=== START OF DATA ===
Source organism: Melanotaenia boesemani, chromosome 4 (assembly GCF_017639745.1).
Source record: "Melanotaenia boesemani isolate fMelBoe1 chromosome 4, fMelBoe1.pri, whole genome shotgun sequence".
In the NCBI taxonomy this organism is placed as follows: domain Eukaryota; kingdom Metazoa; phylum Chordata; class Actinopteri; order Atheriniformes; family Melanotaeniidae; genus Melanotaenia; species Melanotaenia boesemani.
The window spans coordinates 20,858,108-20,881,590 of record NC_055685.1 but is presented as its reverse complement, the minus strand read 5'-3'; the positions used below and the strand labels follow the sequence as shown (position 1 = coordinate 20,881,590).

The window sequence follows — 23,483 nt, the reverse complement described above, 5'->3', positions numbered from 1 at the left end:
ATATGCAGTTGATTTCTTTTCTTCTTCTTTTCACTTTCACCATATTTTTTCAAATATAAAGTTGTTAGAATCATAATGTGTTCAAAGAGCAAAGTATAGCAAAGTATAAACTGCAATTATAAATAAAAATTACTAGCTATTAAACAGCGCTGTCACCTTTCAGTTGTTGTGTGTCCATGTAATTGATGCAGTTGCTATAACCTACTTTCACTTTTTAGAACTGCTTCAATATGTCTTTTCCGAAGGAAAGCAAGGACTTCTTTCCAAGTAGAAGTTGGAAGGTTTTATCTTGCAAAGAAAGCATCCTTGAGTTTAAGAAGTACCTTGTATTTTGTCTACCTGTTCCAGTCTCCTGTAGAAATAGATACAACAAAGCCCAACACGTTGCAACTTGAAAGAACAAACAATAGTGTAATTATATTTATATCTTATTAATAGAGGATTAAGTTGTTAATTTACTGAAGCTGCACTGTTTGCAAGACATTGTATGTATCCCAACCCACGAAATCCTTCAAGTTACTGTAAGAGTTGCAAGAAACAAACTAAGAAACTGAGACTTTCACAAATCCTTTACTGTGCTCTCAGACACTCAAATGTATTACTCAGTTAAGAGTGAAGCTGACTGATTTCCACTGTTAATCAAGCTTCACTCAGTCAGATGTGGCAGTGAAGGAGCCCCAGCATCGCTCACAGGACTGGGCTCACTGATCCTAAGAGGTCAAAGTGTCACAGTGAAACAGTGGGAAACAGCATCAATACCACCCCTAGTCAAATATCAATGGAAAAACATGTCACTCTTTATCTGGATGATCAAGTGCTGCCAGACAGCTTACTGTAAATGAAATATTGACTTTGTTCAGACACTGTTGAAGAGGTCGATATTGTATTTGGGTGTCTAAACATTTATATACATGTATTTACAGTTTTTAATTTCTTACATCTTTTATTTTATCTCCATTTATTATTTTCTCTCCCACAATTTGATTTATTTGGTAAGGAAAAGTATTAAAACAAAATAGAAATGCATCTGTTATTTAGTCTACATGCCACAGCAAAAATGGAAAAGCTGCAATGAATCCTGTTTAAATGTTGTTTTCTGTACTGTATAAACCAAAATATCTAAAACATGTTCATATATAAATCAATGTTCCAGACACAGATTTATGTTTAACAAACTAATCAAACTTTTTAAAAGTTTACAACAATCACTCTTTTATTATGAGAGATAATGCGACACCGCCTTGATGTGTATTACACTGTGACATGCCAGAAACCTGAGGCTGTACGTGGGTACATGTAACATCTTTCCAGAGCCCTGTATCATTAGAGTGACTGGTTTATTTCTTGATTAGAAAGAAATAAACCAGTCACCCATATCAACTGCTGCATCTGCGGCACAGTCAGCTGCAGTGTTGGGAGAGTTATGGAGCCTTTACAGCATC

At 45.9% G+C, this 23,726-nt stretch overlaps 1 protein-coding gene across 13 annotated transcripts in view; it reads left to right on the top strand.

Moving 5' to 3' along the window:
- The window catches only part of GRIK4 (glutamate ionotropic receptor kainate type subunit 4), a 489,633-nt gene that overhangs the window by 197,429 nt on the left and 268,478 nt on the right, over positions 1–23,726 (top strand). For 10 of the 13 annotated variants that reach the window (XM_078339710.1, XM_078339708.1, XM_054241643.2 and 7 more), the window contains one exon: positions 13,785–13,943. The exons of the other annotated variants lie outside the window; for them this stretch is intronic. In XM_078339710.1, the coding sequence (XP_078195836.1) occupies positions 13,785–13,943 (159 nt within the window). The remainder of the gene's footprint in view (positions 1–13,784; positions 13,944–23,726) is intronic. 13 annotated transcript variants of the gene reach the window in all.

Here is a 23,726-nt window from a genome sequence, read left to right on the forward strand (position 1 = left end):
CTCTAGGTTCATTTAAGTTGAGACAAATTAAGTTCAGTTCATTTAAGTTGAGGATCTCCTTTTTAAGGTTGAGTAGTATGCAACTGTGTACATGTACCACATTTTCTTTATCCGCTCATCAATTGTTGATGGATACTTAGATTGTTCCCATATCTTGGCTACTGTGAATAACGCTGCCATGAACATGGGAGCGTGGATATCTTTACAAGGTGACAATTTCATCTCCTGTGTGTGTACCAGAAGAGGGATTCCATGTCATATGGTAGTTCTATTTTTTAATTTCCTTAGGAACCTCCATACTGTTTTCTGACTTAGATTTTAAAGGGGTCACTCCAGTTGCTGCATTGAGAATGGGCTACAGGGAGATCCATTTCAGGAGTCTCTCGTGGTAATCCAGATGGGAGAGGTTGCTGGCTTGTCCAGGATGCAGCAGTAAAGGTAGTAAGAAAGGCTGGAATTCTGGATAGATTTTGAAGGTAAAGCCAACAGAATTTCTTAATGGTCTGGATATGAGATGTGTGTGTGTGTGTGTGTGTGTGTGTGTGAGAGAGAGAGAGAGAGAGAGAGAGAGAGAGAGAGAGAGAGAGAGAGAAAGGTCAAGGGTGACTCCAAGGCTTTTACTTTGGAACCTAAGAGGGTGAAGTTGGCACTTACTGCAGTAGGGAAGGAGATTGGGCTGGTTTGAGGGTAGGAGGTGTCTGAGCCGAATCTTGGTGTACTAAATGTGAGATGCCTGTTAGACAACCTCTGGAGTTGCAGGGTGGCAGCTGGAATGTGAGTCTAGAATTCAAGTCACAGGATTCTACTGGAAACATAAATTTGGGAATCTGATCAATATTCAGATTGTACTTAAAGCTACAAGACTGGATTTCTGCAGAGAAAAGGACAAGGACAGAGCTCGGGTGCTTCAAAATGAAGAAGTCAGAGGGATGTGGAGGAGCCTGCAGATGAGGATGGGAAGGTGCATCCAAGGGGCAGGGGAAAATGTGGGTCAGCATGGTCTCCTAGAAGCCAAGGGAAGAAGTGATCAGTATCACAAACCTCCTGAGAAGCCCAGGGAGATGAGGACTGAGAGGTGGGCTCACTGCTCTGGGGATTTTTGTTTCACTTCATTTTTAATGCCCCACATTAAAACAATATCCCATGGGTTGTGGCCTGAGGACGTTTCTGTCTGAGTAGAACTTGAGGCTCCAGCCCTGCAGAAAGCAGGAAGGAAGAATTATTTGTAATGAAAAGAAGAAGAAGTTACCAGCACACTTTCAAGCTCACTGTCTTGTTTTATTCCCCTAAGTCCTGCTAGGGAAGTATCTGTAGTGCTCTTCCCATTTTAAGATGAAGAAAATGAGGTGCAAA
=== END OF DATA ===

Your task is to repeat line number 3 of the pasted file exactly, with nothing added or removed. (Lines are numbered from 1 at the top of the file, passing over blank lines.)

In the NCBI taxonomy this organism is placed as follows: domain Eukaryota; kingdom Metazoa; phylum Chordata; class Actinopteri; order Atheriniformes; family Melanotaeniidae; genus Melanotaenia; species Melanotaenia boesemani.